- The majority of the chemoinformatics toolkits have been designed to work with standard organic chemical molecules as such. In this respect, less common oxidation states are not recognised by the software. For example, RDKit only recognises the lowest oxydation state of chlorine (I), and therefore there is no suitable manner to store perchlorate in its correct SMILES representation, unless one falls back to the incorrect [Cl+3]([O-])([O-])([O-])[O-] representation. Another issue is P of which RDKit only recognizes oxidation state V (like in phosphoric acid H3PO4) but not state III, leading to the incorrect representation of trimethylphosphane as C[P+](C)C instead of CP(C)C.
It is important that the compounds are ‘as-clean-as-possible’ before storing them in the database. Molecules wth inconsistent connectivities, unrecognised atom types, wrong bond orders, and incompatible oxidation states could lead to significant delays in the post-screening analysis of the data results. The subsequent sections describe the subsequent cleaning steps that are performed on the molecules before these are stored in MolSpace™.
Before storing in the MolSpace™ database, each molecule is desalted by separating the largest fragment of the molecule from the other fragments. The largest fragment is termed the core, and the remaining fargments are termed the salt. Within the context of this desalting process, the core is defined as the fragment having the largest number of non-hydrogen atoms. In situations with two or more largest fragments having an identical number of non-hydrogen atoms, additional selection criteria for the selection of the core fragment are first the fragment with the smallest number of bonds, second the fragment with the smallest molecular weight, and finally the fragment with the ‘smallest’ SMILES string according the string comparison algorithm as implemented in Python.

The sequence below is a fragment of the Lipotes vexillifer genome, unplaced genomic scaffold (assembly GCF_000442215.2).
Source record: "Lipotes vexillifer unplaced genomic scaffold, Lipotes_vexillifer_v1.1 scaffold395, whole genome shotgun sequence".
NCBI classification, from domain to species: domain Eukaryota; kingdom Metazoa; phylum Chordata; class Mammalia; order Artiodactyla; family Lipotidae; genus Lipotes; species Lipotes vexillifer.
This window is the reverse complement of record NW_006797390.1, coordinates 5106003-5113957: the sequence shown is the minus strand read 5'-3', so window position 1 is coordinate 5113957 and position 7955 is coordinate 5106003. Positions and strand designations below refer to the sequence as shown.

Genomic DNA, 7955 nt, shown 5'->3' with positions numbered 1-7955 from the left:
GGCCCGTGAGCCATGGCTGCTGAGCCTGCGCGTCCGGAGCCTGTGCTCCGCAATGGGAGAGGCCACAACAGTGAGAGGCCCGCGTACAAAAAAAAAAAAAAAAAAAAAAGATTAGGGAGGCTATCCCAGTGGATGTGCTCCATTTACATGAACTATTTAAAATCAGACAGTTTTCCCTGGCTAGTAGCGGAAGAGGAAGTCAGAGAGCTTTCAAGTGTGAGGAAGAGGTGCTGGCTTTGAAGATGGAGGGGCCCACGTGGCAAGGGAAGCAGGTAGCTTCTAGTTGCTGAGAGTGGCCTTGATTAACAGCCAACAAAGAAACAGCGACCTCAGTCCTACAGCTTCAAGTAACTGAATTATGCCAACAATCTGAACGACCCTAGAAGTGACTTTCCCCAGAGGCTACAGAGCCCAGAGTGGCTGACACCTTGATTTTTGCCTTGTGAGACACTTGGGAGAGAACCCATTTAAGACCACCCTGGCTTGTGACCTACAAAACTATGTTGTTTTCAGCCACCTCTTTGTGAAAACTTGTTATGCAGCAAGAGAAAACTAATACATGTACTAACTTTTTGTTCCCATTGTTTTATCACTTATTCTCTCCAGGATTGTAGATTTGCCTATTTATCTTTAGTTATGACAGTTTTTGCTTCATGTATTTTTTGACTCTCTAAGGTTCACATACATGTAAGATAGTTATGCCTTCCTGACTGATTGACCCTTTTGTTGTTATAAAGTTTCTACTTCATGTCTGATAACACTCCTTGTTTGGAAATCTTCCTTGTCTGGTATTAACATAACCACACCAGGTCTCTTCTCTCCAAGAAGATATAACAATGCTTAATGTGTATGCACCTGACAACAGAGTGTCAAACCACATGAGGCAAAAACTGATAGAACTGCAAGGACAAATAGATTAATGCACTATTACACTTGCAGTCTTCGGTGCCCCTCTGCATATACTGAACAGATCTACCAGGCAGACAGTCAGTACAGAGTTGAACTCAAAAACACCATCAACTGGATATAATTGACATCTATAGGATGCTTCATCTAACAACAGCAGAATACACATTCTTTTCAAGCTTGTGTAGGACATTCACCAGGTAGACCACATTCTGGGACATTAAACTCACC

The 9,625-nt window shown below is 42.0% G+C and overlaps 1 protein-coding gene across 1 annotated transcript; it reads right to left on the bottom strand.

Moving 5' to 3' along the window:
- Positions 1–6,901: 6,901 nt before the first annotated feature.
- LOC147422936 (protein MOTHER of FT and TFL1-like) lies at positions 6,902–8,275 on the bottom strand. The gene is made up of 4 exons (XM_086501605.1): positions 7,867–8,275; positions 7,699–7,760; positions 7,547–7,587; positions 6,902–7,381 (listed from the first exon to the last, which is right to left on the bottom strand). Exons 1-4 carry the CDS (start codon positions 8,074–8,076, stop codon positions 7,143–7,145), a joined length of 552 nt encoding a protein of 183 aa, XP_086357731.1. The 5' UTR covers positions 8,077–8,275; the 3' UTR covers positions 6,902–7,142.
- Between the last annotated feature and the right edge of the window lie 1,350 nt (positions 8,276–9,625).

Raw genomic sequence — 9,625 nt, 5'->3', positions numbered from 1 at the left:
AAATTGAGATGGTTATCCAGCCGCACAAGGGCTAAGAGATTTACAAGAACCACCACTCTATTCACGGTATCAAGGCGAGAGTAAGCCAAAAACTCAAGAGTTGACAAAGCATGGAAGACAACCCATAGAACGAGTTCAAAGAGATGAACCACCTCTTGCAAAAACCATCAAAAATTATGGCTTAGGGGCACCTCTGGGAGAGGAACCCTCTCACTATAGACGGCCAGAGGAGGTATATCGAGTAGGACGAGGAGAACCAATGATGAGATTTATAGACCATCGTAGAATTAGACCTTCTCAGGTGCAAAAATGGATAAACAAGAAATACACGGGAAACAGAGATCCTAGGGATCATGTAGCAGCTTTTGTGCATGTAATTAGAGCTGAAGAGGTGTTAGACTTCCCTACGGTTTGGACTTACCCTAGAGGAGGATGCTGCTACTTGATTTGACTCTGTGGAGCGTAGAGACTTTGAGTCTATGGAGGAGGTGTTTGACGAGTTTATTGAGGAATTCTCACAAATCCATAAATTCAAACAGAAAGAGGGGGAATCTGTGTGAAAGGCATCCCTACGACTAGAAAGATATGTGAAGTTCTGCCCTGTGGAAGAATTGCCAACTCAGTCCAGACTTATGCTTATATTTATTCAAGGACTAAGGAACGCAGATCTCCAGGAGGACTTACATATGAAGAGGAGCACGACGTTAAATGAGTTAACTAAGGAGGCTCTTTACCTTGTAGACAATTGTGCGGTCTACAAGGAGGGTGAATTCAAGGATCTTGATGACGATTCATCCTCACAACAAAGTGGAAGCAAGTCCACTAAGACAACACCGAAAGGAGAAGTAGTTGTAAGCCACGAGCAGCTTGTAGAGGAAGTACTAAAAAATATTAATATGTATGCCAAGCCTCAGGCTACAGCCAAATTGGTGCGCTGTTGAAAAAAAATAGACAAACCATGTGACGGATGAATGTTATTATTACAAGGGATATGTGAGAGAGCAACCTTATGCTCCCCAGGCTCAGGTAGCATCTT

The desalting process involves separating each molecule in its fragments (if any), followed by separating the largest fragment from the others. Salts are simply stored in their SMILES notation and no further analysis like fingerprinting and charge neutralisation is performed on these fragments. The core is also stored in its SMILES notation, but additional properties are calculated from it for later retrieval.
Removing uncommon elements
After separating molecules in the core and salt parts, the next step in the cleaning process involves removing molecules of which the core contains at least one atom that is different than H, B, C, N, O, F, Si, P, S, Cl, Br or I:
Since ionizable functions, like carboxylic acids and amines, can be represented either in their neutral or charged forms, it is important to introduce consistency by converting these groups into a single representation.
Within MolSpace™ the option has been taken to convert each molecule into its neutral form. Rules have been implemented to convert imidazoles, amines, carboxylic acids, thiols, sulfonamides, enamines, tetrazoles and sulfoxides into their neutral charge form. These rules have been incorporated using a SMARTS-based reaction scheme.
Removing remaining charges
In the last cleaning step, molecules carrying unwanted charges are removed. Not all charges are considered ‘unwanted’; the following figure shows some functional groups that are allowed: